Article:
Welcome to the Drawing Room

Hello! I assume you are here desiring an audience with Lord Heartless? He is out at the moment but I anticipate his return at any time. Until then, find a comfortable chair, settle in, and enjoy a spot of tea. Browse through the available reading material, learn what you can of the heartless duke, and decide if you really want to meet him. Please leave your calling card in the form of a comment.

It was lovely to see you! Please stop by again.

***Please BEWARE*** If you have yet to read Heartless, certain aspects of the story may be inadvertently spoiled for you here. Please take care while exploring.


(This is the hero. Bit of an anti-hero. Ok, a little more than a bit. He's quite awful. Please be aware that there is some profanity in this excerpt. You have been warned.)



24 October 1820

 Lord Hartley St. Clair, the third Duke of Derringer slammed his fist on the solicitor’s desk. Mr. Grimsby jumped. 

 The black-haired, black-eyed duke across from him gave him a searching look as if to determine whether he was lying or simply amusing himself at the his expense. Derringer thought the little man looked more terrified than amused so he decided that the bespectacled gentleman was not lying. 

 “Are you in earnest?” he asked anyway. 

 “Very, your grace. I can only apologize that we did not find this until recently,” he added with a nervous swallow. His large Adam’s apple bobbed and Derringer found himself momentarily distracted. The man was not blessed with any amount of good looks, the duke thought mockingly. He pushed his thoughts back to his present problem. 

 Derringer had just been informed that he could not have his inheritance unless he married by a certain date. Apparently, his father’s solicitor had died leaving his office a mess and the clause containing these instructions was misplaced. Now Derringer sat across from this spindly-legged little man awaiting the date of his life sentence.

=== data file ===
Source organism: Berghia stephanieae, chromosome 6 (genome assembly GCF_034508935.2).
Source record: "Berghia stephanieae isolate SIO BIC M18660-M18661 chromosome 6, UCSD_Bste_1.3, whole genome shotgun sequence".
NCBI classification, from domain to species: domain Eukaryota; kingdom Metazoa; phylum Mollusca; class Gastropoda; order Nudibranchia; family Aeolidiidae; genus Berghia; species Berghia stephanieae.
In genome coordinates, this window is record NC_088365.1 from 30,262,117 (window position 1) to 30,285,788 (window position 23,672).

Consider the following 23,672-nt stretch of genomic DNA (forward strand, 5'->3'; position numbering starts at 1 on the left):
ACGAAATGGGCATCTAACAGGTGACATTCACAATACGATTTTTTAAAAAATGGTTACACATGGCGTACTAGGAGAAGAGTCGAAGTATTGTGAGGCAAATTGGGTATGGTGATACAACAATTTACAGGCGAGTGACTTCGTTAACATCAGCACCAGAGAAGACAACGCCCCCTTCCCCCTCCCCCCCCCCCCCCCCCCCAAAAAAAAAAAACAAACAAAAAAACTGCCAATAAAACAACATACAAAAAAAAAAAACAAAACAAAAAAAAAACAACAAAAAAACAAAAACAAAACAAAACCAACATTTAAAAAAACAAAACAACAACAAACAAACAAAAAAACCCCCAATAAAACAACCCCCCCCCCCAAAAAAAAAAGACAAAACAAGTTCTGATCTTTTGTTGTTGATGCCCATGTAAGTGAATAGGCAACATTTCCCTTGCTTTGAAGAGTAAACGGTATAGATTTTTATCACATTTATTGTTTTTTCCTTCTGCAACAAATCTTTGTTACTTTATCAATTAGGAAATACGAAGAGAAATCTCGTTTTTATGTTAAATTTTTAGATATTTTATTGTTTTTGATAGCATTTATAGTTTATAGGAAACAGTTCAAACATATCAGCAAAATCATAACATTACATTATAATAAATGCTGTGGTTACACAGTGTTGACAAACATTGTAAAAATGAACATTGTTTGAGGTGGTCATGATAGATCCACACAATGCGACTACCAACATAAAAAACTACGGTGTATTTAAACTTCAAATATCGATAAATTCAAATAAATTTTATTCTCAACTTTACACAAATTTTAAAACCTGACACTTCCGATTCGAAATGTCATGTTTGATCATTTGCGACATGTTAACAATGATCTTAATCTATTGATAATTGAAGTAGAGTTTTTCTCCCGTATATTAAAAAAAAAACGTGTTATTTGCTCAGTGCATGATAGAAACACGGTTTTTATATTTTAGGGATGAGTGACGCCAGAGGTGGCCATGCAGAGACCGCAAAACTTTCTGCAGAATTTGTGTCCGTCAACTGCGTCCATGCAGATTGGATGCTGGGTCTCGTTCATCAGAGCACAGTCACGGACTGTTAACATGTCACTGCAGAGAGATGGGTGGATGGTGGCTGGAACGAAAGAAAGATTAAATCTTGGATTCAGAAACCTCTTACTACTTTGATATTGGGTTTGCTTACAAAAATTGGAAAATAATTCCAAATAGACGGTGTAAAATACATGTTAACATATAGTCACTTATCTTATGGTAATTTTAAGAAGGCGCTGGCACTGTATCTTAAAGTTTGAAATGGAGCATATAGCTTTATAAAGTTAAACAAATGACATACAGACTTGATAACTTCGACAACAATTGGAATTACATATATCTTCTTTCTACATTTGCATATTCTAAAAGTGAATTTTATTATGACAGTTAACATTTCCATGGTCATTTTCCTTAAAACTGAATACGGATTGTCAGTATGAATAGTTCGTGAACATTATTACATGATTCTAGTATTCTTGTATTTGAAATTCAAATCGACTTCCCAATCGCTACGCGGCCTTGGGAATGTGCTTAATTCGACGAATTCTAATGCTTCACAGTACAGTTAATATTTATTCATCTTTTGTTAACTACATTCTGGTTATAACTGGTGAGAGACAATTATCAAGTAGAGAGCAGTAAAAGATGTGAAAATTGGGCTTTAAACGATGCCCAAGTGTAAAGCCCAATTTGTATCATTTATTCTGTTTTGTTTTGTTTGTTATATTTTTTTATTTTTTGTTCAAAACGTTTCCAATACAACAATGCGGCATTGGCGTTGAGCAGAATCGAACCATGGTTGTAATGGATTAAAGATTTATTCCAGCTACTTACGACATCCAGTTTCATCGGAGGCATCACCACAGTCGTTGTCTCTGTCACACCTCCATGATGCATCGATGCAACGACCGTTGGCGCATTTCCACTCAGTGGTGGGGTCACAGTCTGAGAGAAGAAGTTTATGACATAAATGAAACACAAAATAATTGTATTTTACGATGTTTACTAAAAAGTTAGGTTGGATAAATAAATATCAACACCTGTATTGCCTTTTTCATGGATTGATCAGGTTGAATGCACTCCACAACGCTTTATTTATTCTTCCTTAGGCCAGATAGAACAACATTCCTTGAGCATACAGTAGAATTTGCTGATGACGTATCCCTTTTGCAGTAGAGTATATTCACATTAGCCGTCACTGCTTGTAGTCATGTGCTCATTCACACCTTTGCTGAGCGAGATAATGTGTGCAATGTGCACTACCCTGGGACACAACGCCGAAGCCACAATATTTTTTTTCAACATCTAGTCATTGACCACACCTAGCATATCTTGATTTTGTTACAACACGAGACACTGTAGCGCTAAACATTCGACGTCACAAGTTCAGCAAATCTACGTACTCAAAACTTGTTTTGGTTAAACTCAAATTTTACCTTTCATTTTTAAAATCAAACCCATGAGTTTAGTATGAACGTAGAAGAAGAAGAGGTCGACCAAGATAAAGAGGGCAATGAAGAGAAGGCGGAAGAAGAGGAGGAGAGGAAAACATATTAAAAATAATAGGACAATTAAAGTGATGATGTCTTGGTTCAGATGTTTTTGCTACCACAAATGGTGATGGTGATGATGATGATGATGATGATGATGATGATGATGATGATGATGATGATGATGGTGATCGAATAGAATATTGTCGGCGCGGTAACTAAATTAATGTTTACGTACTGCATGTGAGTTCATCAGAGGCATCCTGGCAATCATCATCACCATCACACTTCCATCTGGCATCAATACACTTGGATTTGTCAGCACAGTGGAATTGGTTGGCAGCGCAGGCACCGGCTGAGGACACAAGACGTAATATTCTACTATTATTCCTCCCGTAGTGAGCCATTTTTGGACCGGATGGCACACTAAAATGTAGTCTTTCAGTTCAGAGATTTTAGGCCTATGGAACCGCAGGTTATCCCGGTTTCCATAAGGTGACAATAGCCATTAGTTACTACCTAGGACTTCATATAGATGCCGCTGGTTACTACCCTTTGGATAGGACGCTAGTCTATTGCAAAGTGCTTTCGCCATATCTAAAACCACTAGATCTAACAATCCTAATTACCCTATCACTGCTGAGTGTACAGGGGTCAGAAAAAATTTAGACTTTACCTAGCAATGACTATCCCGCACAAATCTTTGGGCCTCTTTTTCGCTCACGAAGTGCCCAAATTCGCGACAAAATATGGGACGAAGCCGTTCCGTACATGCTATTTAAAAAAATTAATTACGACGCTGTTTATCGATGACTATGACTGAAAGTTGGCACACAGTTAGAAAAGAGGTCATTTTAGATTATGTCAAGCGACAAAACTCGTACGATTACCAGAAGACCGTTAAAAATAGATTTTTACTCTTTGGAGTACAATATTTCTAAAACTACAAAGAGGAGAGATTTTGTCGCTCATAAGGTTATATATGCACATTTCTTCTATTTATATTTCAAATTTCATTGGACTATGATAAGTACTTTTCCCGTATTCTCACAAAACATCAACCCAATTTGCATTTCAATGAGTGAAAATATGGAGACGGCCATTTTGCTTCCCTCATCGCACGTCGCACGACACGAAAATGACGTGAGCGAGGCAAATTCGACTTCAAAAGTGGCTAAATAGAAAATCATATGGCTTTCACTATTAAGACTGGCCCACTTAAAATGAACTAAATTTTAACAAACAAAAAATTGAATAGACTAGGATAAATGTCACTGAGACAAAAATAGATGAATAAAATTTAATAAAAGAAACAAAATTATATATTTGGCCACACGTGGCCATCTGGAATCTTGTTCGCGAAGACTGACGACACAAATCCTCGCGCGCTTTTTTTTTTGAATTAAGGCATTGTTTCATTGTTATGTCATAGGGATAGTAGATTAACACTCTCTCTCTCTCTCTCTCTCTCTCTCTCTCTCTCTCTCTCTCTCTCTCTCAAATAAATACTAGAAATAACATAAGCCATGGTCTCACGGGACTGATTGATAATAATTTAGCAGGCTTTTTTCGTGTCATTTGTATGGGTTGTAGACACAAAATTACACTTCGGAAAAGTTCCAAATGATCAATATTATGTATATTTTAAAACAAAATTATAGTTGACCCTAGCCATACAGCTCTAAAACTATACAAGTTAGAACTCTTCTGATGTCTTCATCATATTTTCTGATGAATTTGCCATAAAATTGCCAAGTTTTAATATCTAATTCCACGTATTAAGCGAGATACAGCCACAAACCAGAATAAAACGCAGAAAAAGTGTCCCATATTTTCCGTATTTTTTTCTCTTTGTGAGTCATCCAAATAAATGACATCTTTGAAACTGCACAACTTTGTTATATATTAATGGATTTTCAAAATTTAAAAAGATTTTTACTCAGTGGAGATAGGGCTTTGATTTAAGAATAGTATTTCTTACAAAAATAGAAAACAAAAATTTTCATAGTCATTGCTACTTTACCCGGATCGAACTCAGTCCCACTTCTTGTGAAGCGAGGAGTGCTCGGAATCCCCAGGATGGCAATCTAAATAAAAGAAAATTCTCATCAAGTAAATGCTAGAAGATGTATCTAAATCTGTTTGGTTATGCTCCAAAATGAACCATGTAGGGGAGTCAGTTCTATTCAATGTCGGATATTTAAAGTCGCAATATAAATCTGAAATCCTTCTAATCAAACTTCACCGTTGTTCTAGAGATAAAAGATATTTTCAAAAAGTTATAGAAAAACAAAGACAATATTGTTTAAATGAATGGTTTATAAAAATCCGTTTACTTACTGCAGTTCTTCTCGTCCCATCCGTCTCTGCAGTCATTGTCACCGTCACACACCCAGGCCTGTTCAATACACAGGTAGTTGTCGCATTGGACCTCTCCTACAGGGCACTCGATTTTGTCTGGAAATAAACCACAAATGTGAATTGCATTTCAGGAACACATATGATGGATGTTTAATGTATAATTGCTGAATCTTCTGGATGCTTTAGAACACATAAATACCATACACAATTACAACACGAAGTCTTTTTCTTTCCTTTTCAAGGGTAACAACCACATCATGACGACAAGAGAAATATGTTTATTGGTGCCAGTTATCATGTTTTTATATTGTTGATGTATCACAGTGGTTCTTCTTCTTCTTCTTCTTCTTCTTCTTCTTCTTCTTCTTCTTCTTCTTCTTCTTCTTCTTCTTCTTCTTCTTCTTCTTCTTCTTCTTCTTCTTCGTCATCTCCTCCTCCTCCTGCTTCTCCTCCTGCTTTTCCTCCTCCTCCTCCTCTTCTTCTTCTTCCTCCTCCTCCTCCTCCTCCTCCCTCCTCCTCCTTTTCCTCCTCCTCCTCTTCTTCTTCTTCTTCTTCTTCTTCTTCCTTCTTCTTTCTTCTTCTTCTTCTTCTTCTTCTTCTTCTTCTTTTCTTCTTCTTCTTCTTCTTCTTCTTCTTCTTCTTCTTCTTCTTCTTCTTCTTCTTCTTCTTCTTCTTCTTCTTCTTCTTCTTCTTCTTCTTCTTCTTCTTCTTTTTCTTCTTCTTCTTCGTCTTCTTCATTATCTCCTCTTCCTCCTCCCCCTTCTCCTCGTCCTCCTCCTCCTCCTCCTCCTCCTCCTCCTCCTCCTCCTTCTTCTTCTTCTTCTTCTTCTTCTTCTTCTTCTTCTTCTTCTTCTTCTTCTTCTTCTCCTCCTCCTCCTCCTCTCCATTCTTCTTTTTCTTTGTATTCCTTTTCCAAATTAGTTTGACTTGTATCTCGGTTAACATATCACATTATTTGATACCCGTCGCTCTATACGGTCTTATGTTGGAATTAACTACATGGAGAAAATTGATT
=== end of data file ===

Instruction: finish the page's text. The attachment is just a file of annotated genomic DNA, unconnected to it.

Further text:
“How long do I have?” Derringer asked tersely. 

 The solicitor looked down his long nose at the papers before him, squinted once, sniffed twice, and squinted again before answering. “By your thirtieth birthday, your grace.” 

 Before the last word had left the man’s mouth, Derringer was on his feet and was leaning over the desk. With one hand braced for leverage, the duke held the other man aloft by his jacket lapels. 

 He pulled the man close to him. “What did you say?” he demanded in silky tones. 

 The man of business gulped painfully. “By the time you’re thirty?” he squeaked. 

 Derringer shook the whiny little creature like a terrier shaking a rat. “Do you realize what day this is?” he barked at the frightened little man. 

 The lawyer managed to croak, “The twenty-fourth?” 

 “It’s the twenty-fourth of October, you bloody clunch! My birthday is five days from now. Five goddamn days! How the bloody hell do you suppose I can marry in five days, you mangy whoreson?” 

 The solicitor released a petrified squeak and the duke dropped him in disgust. He started pacing about the tiny chamber. Five days. He had five days to find, woo, and marry some chit just so he could have complete access to his rightful inheritance. He hoped his father was burning in a particularly painful corner of hell for this one. 

 He turned his dark gaze on the cowering little man. “Is there anything else?” he asked sharply. 

 The solicitor shook his head vigorously. He cowered even lower when the duke approached the desk and leaned toward him. “I will marry before the twenty-ninth, Grimsby, even if I have to ask the first girl I come across to be my duchess.” He stood up straight, still glaring down at the solicitor from his superior height of six-foot-three. “Prepare yourself, Grimsby. I trust you won’t be disappointed in my choice.” 

 Derringer left the office of Lehman, Grimsby, and Bimm with a determined stride. He would find a damned female and drag her to the altar if he had to.

(I did warn you, didn't I?)